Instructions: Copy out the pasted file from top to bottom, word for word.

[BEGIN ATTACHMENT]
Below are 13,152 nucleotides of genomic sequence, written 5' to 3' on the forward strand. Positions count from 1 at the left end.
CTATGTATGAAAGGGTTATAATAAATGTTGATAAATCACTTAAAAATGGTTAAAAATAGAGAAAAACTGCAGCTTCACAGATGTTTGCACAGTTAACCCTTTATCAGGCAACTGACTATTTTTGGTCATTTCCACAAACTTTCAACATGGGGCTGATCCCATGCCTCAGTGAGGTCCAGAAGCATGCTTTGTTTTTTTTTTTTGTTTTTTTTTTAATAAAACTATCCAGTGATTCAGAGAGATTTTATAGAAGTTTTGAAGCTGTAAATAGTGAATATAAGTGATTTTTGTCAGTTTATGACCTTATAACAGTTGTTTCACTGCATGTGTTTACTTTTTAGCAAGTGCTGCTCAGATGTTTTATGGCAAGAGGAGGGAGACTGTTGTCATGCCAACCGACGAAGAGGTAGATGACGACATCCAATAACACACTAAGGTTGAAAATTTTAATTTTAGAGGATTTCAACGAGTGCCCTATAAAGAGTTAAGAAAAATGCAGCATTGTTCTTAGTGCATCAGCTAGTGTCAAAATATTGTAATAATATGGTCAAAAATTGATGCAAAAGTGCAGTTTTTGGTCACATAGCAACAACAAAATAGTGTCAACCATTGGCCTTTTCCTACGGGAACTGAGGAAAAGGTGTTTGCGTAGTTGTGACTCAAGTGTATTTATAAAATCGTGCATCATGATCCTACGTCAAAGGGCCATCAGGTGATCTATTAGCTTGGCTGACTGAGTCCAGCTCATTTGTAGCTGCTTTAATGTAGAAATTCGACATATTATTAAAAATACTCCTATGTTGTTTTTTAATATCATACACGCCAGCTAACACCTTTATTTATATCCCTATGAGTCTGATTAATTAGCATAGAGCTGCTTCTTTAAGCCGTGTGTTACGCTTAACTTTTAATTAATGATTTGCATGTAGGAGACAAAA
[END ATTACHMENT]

Below are 13,152 nucleotides of genomic sequence, written 5' to 3' on the forward strand. Positions count from 1 at the left end.
CTATGTATGAAAGGGTTATAATAAATGTTGATAAATCACTTAAAAATGGTTAAAAATAGAGAAAAACTGCAGCTTCACAGATGTTTGCACAGTTAACCCTTTATCAGGCAACTGACTATTTTTGGTCATTTCCACAAACTTTCAACATGGGGCTGATCCCATGCCTCAGTGAGGTCCAGAAGCATGCTTTGTTTTTTTTTTTTGTTTTTTTTTTAATAAAACTATCCAGTGATTCAGAGAGATTTTATAGAAGTTTTGAAGCTGTAAATAGTGAATATAAGTGATTTTTGTCAGTTTATGACCTTATAACAGTTGTTTCACTGCATGTGTTTACTTTTTAGCAAGTGCTGCTCAGATGTTTTATGGCAAGAGGAGGGAGACTGTTGTCATGCCAACCGACGAAGAGGTAGATGACGACATCCAATAACACACTAAGGTTGAAAATTTTAATTTTAGAGGATTTCAACGAGTGCCCTATAAAGAGTTAAGAAAAATGCAGCATTGTTCTTAGTGCATCAGCTAGTGTCAAAATATTGTAATAATATGGTCAAAAATTGATGCAAAAGTGCAGTTTTTGGTCACATAGCAACAACAAAATAGTGTCAACCATTGGCCTTTTCCTACGGGAACTGAGGAAAAGGTGTTTGCGTAGTTGTGACTCAAGTGTATTTATAAAATCGTGCATCATGATCCTACGTCAAAGGGCCATCAGGTGATCTATTAGCTTGGCTGACTGAGTCCAGCTCATTTGTAGCTGCTTTAATGTAGAAATTCGACATATTATTAAAAATACTCCTATGTTGTTTTTTAATATCATACACGCCAGCTAACACCTTTATTTATATCCCTATGAGTCTGATTAATTAGCATAGAGCTGCTTCTTTAAGCCGTGTGTTACGCTTAACTTTTAATTAATGATTTGCATGTAGGAGACAAAA